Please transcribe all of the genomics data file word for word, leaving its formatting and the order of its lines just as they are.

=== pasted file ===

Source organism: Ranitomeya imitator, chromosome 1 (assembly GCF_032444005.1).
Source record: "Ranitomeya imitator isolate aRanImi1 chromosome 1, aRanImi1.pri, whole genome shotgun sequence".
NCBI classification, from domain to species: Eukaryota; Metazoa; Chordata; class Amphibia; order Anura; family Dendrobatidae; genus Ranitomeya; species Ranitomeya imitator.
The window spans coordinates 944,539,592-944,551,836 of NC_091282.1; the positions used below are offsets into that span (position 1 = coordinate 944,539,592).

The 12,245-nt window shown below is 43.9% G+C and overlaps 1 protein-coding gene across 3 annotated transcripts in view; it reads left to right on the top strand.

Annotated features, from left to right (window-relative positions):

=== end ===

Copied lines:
Source organism: Ranitomeya imitator, chromosome 1 (assembly GCF_032444005.1).
Source record: "Ranitomeya imitator isolate aRanImi1 chromosome 1, aRanImi1.pri, whole genome shotgun sequence".
NCBI classification, from domain to species: Eukaryota; Metazoa; Chordata; class Amphibia; order Anura; family Dendrobatidae; genus Ranitomeya; species Ranitomeya imitator.
The window spans coordinates 944,539,592-944,551,836 of NC_091282.1; the positions used below are offsets into that span (position 1 = coordinate 944,539,592).

The 12,245-nt window shown below is 43.9% G+C and overlaps 1 protein-coding gene across 3 annotated transcripts in view; it reads left to right on the top strand.

Annotated features, from left to right (window-relative positions):